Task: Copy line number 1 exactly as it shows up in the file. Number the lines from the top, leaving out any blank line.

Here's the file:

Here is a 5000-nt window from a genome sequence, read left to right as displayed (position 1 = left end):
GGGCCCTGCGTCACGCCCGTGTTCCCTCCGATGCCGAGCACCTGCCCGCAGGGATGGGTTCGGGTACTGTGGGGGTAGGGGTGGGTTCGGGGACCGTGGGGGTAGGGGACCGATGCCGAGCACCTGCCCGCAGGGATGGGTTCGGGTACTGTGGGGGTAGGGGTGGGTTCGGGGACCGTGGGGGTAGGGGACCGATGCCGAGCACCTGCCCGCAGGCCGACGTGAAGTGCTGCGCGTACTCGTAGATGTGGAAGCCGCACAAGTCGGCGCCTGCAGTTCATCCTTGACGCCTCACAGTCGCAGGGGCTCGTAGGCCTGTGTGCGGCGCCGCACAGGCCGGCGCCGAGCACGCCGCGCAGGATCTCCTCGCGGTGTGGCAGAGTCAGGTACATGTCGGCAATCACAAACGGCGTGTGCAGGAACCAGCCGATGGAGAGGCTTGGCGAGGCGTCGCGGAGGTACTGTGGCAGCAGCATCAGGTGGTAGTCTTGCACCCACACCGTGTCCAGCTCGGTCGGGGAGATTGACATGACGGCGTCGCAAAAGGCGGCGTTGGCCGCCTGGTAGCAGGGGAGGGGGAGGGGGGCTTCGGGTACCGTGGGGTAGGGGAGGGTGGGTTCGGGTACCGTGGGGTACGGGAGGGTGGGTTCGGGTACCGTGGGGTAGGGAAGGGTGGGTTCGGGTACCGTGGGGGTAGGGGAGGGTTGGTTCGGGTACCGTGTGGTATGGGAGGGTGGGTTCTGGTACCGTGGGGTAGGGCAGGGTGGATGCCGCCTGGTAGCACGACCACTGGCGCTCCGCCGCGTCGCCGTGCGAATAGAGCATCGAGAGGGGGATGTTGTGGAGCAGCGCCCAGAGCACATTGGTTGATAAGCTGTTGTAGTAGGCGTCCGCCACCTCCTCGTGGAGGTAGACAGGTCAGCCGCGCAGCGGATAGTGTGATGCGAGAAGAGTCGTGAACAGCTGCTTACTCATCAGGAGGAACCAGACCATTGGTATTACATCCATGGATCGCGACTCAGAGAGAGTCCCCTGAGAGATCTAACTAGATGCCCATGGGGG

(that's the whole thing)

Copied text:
Here is a 5000-nt window from a genome sequence, read left to right as displayed (position 1 = left end):